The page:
In the U.S., just 7.5% of private-sector workers are union members, and about 12% of all workers, including government workers. In the euro zone, 18% of private-sector workers and 22% of all workers, are unionized.
Unions themselves are neither good nor bad for the economy. In fact, theoretically, unions provide stability to workers and reduce replacement and retraining costs for employers, so they should be economically favorable. The problem with modern-day unions, especially government unions, is their benefits, such as pension and health care liabilities, are uncertain. Without some direct tie-in to the present value of funds in the budget, government union benefits could expand exponentially, sapping more and more taxpayer dollars. In addition, many union negotiations occur behind closed doors, providing no check on expanded taxpayer liabilities.
No business or government can survive by continuing to add undefined, potentially unlimited benefits while running major deficits.
More on California's government unions HERE. More on California's teachers' unions HERE.
More on the general topic of government unions here (Warren Buffett); here ("Rotting from Within"); and here (Road to Bankruptcy).
Update on February 15, 2010: the NYT and Phyllis Korkki have their own percentages on union membership HERE. Basically, in 2009, 12.3% of wage and salary workers were union members. 7.9% of the aforementioned 12.3% were government workers, meaning just 4.4% of private sector workers were unionized.
Among government workers, local government workers like teachers, cops, and firefighters (as opposed to state and federal government workers) had the highest rate of public sector membership, at 43.3%.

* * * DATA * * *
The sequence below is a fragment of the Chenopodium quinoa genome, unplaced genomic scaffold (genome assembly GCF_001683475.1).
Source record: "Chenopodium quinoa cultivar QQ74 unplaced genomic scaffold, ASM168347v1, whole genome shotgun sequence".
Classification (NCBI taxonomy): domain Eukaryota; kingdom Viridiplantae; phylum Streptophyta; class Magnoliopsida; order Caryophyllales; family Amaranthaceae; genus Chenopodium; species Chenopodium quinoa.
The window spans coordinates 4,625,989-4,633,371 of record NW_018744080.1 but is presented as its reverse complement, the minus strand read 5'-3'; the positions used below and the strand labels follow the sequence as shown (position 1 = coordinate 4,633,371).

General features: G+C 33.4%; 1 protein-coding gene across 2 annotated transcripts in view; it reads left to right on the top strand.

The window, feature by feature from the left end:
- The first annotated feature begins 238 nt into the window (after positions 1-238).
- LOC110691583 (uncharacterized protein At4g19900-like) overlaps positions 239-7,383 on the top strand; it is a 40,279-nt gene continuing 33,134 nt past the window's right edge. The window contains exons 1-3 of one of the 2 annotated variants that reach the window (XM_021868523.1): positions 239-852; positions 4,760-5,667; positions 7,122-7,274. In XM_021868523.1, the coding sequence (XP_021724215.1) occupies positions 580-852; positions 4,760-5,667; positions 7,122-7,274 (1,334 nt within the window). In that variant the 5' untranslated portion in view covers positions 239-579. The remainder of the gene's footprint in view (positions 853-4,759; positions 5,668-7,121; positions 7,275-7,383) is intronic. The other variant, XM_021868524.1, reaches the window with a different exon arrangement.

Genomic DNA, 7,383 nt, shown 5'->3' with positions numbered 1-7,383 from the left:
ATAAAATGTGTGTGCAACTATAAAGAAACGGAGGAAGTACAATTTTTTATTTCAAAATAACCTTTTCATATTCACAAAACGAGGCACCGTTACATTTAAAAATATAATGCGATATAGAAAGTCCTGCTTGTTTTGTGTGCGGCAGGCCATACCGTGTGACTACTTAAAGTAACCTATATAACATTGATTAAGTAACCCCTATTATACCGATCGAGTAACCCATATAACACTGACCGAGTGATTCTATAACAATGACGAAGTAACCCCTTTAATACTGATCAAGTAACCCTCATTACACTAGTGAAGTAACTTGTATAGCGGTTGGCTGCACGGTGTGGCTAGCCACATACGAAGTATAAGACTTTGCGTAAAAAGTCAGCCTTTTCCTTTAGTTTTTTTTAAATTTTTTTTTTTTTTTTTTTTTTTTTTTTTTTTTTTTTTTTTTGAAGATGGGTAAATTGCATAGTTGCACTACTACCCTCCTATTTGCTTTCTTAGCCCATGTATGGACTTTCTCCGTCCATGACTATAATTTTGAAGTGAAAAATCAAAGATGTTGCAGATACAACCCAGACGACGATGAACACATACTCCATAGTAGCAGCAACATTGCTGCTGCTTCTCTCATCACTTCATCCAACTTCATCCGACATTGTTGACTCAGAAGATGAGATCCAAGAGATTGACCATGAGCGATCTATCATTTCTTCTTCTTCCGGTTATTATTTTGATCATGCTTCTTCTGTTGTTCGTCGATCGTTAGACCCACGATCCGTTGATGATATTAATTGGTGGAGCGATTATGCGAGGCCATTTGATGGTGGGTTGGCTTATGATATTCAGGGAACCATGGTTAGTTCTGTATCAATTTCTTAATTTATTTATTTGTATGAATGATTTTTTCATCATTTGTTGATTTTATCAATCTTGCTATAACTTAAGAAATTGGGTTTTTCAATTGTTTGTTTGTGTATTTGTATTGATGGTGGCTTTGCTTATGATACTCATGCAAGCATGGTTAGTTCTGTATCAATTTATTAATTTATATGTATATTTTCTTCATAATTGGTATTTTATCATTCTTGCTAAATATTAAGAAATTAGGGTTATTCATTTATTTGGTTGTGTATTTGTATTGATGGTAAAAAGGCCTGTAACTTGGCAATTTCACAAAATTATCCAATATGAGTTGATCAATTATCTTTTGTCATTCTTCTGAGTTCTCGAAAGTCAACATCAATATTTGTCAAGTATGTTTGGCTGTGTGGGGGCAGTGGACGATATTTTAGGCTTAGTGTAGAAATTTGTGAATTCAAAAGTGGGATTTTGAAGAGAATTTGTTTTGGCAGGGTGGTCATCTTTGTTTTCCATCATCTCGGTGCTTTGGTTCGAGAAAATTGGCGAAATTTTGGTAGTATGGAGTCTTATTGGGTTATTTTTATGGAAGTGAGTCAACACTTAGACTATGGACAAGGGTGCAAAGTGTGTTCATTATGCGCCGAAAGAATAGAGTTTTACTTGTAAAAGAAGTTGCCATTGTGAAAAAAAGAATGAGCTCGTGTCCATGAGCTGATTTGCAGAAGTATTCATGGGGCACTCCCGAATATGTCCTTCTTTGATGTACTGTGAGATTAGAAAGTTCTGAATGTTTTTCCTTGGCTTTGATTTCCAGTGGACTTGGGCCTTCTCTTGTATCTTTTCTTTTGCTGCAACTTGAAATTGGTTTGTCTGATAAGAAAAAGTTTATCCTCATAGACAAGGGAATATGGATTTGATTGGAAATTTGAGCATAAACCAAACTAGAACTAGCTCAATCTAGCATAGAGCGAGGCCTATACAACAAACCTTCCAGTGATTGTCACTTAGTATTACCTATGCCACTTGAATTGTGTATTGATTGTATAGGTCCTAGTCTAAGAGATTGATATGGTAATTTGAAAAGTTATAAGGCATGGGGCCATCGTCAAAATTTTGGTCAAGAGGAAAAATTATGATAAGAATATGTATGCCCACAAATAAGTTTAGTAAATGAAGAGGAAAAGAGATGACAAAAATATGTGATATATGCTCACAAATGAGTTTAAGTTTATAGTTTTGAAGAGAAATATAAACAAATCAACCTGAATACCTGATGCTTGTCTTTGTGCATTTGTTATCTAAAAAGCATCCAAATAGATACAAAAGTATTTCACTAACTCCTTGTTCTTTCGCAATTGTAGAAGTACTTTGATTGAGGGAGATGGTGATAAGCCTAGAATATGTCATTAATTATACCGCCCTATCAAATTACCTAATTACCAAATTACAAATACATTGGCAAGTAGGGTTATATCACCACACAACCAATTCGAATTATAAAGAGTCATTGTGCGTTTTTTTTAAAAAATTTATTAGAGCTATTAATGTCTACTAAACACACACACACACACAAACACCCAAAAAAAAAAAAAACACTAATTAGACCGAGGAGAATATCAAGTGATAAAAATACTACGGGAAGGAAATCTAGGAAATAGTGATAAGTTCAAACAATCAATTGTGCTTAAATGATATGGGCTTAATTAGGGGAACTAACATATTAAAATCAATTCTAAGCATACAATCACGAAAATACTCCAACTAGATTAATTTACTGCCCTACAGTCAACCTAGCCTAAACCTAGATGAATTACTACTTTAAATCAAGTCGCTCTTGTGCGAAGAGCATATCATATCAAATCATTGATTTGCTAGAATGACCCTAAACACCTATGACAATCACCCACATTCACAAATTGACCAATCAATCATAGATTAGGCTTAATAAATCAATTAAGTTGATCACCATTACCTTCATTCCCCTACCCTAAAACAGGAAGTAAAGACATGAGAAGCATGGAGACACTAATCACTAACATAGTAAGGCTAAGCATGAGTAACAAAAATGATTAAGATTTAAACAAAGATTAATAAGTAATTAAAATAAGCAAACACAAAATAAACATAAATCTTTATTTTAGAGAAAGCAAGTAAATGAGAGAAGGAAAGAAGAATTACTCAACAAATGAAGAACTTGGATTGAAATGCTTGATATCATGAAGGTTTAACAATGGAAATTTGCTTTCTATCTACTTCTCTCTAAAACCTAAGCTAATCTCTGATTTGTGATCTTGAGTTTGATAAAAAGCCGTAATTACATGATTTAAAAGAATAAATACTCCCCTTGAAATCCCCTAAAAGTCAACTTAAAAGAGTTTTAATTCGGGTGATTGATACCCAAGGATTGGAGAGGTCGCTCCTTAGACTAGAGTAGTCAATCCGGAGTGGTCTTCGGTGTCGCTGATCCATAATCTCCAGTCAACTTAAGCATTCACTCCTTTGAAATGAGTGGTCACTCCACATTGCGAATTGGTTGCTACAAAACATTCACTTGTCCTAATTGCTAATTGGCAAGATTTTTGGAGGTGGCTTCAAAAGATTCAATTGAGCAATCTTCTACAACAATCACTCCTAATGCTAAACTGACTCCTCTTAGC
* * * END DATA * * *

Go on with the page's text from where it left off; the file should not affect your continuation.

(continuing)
See THIS chart for more information (Catherine Rampell, NYT, June 1, 2010). In California, 13.7% of all employees were state and local government employees in 2009. That doesn't sound like a huge percentage, but most elections inspire only 50% to 70% of eligible voters to come out and vote. That means union members often supply 20% to 25% of the total voters on a proposition or candidate.
Update on May 3, 2012: according to a Alasdair Roberts Bloomberg article ("Can Occupy Wall Street Replace the Labor Movement?") published May 1, 2012,
"In 1981, the labor movement was already in decline, and the trend accelerated afterward. In 1960, one-third of the private-sector workforce had been represented by trade unions. Today, only 8 percent is. The missing army of private-sector union members--that is, the number of additional workers that the movement would include today if unionization rates had stayed at levels of the 1960s and 1970s--is about 20 million people."
Update on May 7, 2012: Amanda Paulson, Christian Science Monitor (online, seen May 7, 2012):
"Less than 7 percent of private-sector workers now belong to a union, compared with more than 30 percent in the 1950s. Since 1983, about 3 million fewer people are represented by unions...The public sector, however, has been somewhat cushioned...Some 36 percent of state and local workers belong to unions (and that includes "right-to-work" states that prohibit union-only workplaces and have far smaller union rosters)."
Update on December 12, 2012: CNN has a map that shows union membership per state: http://money.cnn.com/interactive/news/economy/union-membership-by-state/